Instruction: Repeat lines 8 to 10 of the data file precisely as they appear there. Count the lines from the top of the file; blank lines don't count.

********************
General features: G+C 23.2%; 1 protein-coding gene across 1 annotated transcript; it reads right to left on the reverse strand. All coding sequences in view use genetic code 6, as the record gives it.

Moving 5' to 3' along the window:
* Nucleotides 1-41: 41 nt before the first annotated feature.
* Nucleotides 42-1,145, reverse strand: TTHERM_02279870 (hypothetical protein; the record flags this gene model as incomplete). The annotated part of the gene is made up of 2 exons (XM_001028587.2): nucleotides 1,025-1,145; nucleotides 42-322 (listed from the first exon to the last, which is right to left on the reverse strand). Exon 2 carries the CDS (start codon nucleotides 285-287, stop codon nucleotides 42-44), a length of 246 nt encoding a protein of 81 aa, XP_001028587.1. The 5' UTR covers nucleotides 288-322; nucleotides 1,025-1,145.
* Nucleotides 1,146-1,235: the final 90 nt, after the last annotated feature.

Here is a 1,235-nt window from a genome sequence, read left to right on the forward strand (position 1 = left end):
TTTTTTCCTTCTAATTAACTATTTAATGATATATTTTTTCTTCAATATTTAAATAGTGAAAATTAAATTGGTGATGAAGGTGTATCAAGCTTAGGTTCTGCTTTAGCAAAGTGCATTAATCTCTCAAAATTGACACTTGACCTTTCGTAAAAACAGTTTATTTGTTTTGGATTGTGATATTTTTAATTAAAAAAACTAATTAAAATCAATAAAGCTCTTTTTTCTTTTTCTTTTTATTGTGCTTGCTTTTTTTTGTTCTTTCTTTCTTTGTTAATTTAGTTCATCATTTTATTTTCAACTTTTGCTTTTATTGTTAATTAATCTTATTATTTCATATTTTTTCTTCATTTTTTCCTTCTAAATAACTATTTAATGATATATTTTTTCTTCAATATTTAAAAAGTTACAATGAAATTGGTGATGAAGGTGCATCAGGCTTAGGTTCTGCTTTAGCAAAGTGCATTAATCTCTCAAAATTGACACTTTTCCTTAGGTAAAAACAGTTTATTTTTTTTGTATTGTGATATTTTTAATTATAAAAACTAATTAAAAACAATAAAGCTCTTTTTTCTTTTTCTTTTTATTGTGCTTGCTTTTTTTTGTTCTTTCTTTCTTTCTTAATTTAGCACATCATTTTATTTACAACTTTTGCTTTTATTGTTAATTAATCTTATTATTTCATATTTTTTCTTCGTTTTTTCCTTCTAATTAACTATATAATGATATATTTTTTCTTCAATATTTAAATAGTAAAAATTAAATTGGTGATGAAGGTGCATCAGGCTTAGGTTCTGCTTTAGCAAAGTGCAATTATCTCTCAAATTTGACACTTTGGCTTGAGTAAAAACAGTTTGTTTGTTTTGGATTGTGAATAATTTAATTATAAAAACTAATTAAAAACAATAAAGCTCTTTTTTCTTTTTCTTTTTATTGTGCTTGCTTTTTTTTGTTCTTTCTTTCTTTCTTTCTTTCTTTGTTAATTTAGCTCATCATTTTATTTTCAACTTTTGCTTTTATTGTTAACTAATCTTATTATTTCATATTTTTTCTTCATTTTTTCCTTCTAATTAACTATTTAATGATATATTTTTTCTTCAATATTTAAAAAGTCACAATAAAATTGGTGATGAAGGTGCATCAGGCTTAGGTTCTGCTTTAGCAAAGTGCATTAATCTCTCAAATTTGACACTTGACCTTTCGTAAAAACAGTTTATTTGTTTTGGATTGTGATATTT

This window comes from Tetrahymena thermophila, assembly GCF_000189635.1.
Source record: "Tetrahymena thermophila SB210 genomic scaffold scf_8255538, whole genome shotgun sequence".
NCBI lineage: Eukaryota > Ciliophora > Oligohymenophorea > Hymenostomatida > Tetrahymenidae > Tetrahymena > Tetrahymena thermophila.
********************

This window comes from Tetrahymena thermophila, assembly GCF_000189635.1.
Source record: "Tetrahymena thermophila SB210 genomic scaffold scf_8255538, whole genome shotgun sequence".
NCBI lineage: Eukaryota > Ciliophora > Oligohymenophorea > Hymenostomatida > Tetrahymenidae > Tetrahymena > Tetrahymena thermophila.